Photosynthesis Research

, 102:157 | Cite as

Wide-field photon counting fluorescence lifetime imaging microscopy: application to photosynthesizing systems

  • Zdeněk Petrášek
  • Hann-Jörg Eckert
  • Klaus Kemnitz


Fluorescence lifetime imaging microscopy (FLIM) is a technique that visualizes the excited state kinetics of fluorescence molecules with the spatial resolution of a fluorescence microscope. We present a scanningless implementation of FLIM based on a time- and space-correlated single photon counting (TSCSPC) method employing a position-sensitive quadrant anode detector and wide-field illumination. The standard time-correlated photon counting approach leads to picosecond temporal resolution, making it possible to resolve complex fluorescence decays. This allows parallel acquisition of time-resolved images of biological samples under minimally invasive low-excitation conditions (<10mW/cm2). In this way unwanted photochemical reactions induced by high excitation intensities and distorting the decay kinetics are avoided. Comparably low excitation intensities are practically impossible to achieve with a conventional laser scanning microscope, where focusing of the excitation beam into a tight spot is required. Therefore, wide-field FLIM permits to study Photosystem II (PS II) in a way so far not possible with a laser scanning microscope. The potential of the wide-field TSCSPC method is demonstrated by presenting FLIM measurements of the fluorescence dynamics of photosynthetic systems in living cells of the chlorophyll d-containing cyanobacterium Acaryochloris marina.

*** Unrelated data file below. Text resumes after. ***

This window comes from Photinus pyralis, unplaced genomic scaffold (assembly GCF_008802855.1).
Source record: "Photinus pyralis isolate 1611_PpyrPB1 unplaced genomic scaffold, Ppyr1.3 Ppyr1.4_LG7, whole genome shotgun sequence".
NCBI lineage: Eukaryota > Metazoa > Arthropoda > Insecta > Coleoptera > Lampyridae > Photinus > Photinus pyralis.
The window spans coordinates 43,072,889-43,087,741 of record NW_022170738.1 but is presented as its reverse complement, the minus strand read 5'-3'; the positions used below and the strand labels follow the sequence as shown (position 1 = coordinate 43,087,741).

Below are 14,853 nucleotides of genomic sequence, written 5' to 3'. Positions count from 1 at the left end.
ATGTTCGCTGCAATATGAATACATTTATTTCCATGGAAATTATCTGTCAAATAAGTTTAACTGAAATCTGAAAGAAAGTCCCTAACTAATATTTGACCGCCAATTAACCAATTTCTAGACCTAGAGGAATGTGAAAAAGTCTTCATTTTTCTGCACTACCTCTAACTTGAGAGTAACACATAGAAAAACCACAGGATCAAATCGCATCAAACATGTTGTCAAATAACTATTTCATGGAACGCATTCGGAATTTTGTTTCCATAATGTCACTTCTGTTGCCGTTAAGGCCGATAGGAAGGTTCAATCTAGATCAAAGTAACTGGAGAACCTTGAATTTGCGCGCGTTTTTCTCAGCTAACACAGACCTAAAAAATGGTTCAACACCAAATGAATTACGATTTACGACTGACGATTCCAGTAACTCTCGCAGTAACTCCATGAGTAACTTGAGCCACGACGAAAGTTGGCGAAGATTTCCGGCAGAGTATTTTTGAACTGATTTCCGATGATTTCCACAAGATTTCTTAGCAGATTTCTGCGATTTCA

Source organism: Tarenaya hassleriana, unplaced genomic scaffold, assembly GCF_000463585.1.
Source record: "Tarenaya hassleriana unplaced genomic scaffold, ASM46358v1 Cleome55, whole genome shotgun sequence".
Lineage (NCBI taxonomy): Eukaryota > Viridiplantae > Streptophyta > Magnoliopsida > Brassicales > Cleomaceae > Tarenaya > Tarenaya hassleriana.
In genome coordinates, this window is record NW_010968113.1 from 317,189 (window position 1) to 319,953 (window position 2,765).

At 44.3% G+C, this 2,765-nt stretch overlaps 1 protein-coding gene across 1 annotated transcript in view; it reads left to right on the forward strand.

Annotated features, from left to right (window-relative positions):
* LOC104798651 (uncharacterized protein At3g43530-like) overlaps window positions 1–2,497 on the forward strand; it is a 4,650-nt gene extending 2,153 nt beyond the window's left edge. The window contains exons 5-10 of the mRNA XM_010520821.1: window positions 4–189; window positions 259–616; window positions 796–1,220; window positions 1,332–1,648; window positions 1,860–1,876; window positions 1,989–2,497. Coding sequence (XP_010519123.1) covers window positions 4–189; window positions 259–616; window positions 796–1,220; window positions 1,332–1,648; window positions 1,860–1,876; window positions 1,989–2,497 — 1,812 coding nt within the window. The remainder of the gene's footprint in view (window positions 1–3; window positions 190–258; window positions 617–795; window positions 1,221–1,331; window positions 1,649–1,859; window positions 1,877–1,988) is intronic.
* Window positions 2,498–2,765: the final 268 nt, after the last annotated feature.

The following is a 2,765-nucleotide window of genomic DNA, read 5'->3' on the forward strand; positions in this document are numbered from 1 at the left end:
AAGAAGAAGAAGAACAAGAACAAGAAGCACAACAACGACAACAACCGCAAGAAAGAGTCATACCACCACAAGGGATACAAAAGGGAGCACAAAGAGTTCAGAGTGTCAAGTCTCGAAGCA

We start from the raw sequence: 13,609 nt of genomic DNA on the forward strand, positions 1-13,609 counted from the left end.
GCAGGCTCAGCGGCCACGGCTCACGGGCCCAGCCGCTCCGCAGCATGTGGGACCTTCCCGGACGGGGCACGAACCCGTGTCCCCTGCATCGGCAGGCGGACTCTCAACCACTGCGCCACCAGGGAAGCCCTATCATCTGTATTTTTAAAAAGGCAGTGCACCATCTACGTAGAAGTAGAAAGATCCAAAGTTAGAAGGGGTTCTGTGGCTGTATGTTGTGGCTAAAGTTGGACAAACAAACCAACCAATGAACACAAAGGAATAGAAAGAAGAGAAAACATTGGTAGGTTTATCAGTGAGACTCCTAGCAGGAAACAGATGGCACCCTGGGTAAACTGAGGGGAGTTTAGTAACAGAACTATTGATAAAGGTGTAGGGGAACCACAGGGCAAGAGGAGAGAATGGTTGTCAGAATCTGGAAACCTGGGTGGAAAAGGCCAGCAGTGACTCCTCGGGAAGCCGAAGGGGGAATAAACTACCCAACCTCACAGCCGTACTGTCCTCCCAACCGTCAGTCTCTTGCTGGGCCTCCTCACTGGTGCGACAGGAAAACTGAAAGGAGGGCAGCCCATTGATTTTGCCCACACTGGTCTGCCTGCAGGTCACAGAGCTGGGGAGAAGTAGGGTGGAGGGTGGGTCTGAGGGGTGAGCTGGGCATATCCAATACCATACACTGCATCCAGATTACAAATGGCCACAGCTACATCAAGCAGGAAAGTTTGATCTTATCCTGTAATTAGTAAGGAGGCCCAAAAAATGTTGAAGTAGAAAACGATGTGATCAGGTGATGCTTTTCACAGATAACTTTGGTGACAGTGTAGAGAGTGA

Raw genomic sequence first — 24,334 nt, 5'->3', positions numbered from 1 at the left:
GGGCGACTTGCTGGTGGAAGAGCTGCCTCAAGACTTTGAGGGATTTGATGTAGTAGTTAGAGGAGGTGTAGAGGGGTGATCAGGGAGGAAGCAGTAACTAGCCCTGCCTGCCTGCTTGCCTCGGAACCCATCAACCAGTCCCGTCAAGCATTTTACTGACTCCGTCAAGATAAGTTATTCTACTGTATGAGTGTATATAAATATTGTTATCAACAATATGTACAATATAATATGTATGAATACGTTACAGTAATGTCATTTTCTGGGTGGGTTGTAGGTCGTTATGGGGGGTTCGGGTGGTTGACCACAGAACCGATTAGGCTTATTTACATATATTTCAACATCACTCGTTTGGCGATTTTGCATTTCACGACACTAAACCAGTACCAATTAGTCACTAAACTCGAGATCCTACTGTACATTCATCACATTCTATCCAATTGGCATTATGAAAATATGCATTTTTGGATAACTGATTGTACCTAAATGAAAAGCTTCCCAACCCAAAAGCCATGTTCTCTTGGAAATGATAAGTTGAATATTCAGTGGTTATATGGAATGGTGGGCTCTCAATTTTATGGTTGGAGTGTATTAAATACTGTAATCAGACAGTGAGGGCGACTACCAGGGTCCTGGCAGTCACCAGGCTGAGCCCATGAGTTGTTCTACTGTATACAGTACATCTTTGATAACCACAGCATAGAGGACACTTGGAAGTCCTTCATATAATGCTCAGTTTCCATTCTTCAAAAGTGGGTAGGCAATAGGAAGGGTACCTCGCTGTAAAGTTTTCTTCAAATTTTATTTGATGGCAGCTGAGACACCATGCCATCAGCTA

Fluorescence lifetime imaging FLIM Time-correlated single photon counting QA detector Photosynthesis Chlorophyll Acaryochloris marina 



Fluorescence lifetime imaging microscopy


Foerster resonance energy transfer


Time-correlated single photon counting


Time- and space-correlated single photon counting


Photomultiplier tube


Multichannel plate


Quadrant anode


Delay line


Instrument response function


Excitation energy transfer


Photosystem I and photosystem II








3-(3,4-Dichlorophenyl)-1,1-dimethyl urea






Primary plastoquinone acceptor of PS II.


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Copyright information

© Springer Science+Business Media B.V. 2009

Authors and Affiliations

  • Zdeněk Petrášek
    • 1
  • Hann-Jörg Eckert
    • 2
  • Klaus Kemnitz
    • 3
  1. 1.Biophysics group, Biotechnologisches ZentrumTechnische Universität DresdenDresdenGermany
  2. 2.Max-Volmer-Laboratory for Biophysical ChemistryTechnische Universität BerlinBerlinGermany
  3. 3.Europhoton GmbH, BerlinBerlinGermany

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